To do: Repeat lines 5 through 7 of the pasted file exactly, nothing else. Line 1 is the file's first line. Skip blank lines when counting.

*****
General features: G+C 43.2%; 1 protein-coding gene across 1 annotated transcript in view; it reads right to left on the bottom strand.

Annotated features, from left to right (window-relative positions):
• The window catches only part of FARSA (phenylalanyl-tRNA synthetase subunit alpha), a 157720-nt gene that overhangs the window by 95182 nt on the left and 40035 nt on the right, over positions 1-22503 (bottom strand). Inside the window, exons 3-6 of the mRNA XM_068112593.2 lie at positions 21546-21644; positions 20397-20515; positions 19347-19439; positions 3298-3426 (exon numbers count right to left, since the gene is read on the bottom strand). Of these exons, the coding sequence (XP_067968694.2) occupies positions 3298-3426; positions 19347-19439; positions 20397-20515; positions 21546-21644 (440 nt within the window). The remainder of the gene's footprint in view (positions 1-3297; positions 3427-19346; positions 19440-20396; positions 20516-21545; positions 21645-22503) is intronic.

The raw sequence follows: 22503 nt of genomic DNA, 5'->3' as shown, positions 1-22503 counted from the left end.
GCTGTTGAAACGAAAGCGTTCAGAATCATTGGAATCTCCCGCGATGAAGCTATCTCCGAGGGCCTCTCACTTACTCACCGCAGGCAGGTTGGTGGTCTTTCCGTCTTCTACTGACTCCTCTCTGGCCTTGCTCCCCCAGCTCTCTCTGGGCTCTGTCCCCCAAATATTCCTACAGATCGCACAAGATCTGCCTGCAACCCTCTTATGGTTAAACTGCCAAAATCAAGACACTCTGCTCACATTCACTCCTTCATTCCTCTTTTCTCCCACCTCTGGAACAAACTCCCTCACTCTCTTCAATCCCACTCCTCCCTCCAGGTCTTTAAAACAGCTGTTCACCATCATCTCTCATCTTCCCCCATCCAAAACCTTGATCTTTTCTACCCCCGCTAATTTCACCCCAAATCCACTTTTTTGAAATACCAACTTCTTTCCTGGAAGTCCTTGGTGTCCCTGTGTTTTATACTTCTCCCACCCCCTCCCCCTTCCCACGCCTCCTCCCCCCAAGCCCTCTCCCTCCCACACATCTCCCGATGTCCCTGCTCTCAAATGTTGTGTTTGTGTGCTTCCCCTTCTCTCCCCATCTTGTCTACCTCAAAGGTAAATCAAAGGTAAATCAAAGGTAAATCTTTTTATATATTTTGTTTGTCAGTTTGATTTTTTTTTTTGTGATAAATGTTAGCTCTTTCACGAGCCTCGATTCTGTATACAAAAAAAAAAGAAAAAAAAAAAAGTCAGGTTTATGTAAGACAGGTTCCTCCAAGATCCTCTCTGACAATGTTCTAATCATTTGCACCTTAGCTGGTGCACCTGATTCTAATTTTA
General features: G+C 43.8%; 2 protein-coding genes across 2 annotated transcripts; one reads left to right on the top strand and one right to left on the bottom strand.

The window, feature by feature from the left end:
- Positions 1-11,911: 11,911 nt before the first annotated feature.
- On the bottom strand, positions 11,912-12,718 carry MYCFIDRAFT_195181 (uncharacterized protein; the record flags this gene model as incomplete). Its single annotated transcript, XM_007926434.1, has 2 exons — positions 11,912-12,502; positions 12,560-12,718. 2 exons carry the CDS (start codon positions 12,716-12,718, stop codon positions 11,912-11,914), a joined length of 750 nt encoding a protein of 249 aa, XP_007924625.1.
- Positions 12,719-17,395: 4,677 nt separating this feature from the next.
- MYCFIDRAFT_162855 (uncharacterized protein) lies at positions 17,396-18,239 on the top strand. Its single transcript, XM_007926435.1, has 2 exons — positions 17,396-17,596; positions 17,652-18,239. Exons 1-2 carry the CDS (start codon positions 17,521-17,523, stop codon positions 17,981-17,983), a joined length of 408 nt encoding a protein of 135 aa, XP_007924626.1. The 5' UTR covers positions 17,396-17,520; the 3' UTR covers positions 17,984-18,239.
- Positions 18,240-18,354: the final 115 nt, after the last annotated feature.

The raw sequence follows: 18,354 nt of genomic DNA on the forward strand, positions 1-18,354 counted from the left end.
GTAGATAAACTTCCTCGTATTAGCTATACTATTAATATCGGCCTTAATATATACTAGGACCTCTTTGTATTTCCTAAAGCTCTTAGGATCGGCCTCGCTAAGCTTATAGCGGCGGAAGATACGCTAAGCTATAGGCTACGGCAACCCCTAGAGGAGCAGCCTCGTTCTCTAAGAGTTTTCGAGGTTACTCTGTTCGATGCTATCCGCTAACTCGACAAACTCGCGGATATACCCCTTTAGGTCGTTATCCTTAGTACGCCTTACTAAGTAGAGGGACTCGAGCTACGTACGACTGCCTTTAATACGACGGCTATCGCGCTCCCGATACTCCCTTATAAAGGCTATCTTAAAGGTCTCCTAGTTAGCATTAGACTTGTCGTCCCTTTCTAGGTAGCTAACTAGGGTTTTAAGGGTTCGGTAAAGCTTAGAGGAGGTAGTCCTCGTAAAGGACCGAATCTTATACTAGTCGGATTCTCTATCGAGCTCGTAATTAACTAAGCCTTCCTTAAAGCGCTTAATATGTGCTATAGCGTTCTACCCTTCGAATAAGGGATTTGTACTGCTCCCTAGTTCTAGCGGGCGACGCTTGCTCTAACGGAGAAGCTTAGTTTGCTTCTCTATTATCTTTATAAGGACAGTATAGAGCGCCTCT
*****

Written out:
GCTGTTGAAACGAAAGCGTTCAGAATCATTGGAATCTCCCGCGATGAAGCTATCTCCGAGGGCCTCTCACTTACTCACCGCAGGCAGGTTGGTGGTCTTTCCGTCTTCTACTGACTCCTCTCTGGCCTTGCTCCCCCAGCTCTCTCTGGGCTCTGTCCCCCAAATATTCCTACAGATCGCACAAGATCTGCCTGCAACCCTCTTATGGTTAAACTGCCAAAATCAAGACACTCTGCTCACATTCACTCCTTCATTCCTCTTTTCTCCCACCTCTGGAACAAACTCCCTCACTCTCTTCAATCCCACTCCTCCCTCCAGGTCTTTAAAACAGCTGTTCACCATCATCTCTCATCTTCCCCCATCCAAAACCTTGATCTTTTCTACCCCCGCTAATTTCACCCCAAATCCACTTTTTTGAAATACCAACTTCTTTCCTGGAAGTCCTTGGTGTCCCTGTGTTTTATACTTCTCCCACCCCCTCCCCCTTCCCACGCCTCCTCCCCCCAAGCCCTCTCCCTCCCACACATCTCCCGATGTCCCTGCTCTCAAATGTTGTGTTTGTGTGCTTCCCCTTCTCTCCCCATCTTGTCTACCTCAAAGGTAAATCAAAGGTAAATCAAAGGTAAATCTTTTTATATATTTTGTTTGTCAGTTTGATTTTTTTTTTTGTGATAAATGTTAGCTCTTTCACGAGCCTCGATTCTGTATACAAAAAAAAAAGAAAAAAAAAAAAGTCAGGTTTATGTAAGACAGGTTCCTCCAAGATCCTCTCTGACAATGTTCTAATCATTTGCACCTTAGCTGGTGCACCTGATTCTAATTTTA
General features: G+C 43.8%; 2 protein-coding genes across 2 annotated transcripts; one reads left to right on the top strand and one right to left on the bottom strand.

The window, feature by feature from the left end: